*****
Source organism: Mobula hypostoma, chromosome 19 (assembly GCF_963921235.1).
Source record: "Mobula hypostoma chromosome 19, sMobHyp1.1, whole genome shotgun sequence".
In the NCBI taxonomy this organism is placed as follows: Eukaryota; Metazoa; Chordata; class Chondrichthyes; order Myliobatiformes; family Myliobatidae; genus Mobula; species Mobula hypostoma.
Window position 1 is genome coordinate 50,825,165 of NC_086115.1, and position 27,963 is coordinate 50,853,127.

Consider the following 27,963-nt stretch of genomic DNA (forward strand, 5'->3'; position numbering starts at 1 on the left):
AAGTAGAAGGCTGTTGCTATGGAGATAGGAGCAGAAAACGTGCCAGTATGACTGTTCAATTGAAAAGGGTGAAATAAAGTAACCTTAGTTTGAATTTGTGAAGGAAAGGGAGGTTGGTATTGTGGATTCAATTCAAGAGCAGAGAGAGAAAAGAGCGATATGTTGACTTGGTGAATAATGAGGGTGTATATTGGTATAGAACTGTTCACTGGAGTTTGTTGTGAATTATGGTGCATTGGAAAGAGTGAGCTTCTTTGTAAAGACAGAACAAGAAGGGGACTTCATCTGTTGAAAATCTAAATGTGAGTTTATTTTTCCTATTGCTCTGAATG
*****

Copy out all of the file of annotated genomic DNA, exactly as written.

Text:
Source organism: Mobula hypostoma, chromosome 19 (assembly GCF_963921235.1).
Source record: "Mobula hypostoma chromosome 19, sMobHyp1.1, whole genome shotgun sequence".
In the NCBI taxonomy this organism is placed as follows: Eukaryota; Metazoa; Chordata; class Chondrichthyes; order Myliobatiformes; family Myliobatidae; genus Mobula; species Mobula hypostoma.
Window position 1 is genome coordinate 50,825,165 of NC_086115.1, and position 27,963 is coordinate 50,853,127.

Consider the following 27,963-nt stretch of genomic DNA (forward strand, 5'->3'; position numbering starts at 1 on the left):
AAGTAGAAGGCTGTTGCTATGGAGATAGGAGCAGAAAACGTGCCAGTATGACTGTTCAATTGAAAAGGGTGAAATAAAGTAACCTTAGTTTGAATTTGTGAAGGAAAGGGAGGTTGGTATTGTGGATTCAATTCAAGAGCAGAGAGAGAAAAGAGCGATATGTTGACTTGGTGAATAATGAGGGTGTATATTGGTATAGAACTGTTCACTGGAGTTTGTTGTGAATTATGGTGCATTGGAAAGAGTGAGCTTCTTTGTAAAGACAGAACAAGAAGGGGACTTCATCTGTTGAAAATCTAAATGTGAGTTTATTTTTCCTATTGCTCTGAATG